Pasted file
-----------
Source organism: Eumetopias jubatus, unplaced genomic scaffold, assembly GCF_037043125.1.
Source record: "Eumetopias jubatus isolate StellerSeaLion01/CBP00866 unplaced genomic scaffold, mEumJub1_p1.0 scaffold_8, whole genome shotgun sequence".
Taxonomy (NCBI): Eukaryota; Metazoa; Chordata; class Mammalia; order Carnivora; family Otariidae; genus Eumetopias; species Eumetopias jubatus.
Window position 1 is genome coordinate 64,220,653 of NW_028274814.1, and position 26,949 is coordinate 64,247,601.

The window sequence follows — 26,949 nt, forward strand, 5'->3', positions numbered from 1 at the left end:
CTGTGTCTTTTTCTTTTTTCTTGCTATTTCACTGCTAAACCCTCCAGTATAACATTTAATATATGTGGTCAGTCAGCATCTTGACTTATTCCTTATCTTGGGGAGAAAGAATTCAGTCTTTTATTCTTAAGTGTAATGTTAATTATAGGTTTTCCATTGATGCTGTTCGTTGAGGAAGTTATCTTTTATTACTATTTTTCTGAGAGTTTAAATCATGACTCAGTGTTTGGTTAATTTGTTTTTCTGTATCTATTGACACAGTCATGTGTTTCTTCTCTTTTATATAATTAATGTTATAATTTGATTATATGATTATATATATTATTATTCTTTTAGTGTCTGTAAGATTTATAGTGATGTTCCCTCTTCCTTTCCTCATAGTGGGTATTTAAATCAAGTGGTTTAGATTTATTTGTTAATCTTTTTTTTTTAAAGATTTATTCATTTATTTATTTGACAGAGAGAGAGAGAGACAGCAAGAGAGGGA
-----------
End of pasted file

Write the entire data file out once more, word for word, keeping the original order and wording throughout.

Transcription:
Source organism: Eumetopias jubatus, unplaced genomic scaffold, assembly GCF_037043125.1.
Source record: "Eumetopias jubatus isolate StellerSeaLion01/CBP00866 unplaced genomic scaffold, mEumJub1_p1.0 scaffold_8, whole genome shotgun sequence".
Taxonomy (NCBI): Eukaryota; Metazoa; Chordata; class Mammalia; order Carnivora; family Otariidae; genus Eumetopias; species Eumetopias jubatus.
Window position 1 is genome coordinate 64,220,653 of NW_028274814.1, and position 26,949 is coordinate 64,247,601.

The window sequence follows — 26,949 nt, forward strand, 5'->3', positions numbered from 1 at the left end:
CTGTGTCTTTTTCTTTTTTCTTGCTATTTCACTGCTAAACCCTCCAGTATAACATTTAATATATGTGGTCAGTCAGCATCTTGACTTATTCCTTATCTTGGGGAGAAAGAATTCAGTCTTTTATTCTTAAGTGTAATGTTAATTATAGGTTTTCCATTGATGCTGTTCGTTGAGGAAGTTATCTTTTATTACTATTTTTCTGAGAGTTTAAATCATGACTCAGTGTTTGGTTAATTTGTTTTTCTGTATCTATTGACACAGTCATGTGTTTCTTCTCTTTTATATAATTAATGTTATAATTTGATTATATGATTATATATATTATTATTCTTTTAGTGTCTGTAAGATTTATAGTGATGTTCCCTCTTCCTTTCCTCATAGTGGGTATTTAAATCAAGTGGTTTAGATTTATTTGTTAATCTTTTTTTTTTAAAGATTTATTCATTTATTTATTTGACAGAGAGAGAGAGAGACAGCAAGAGAGGGA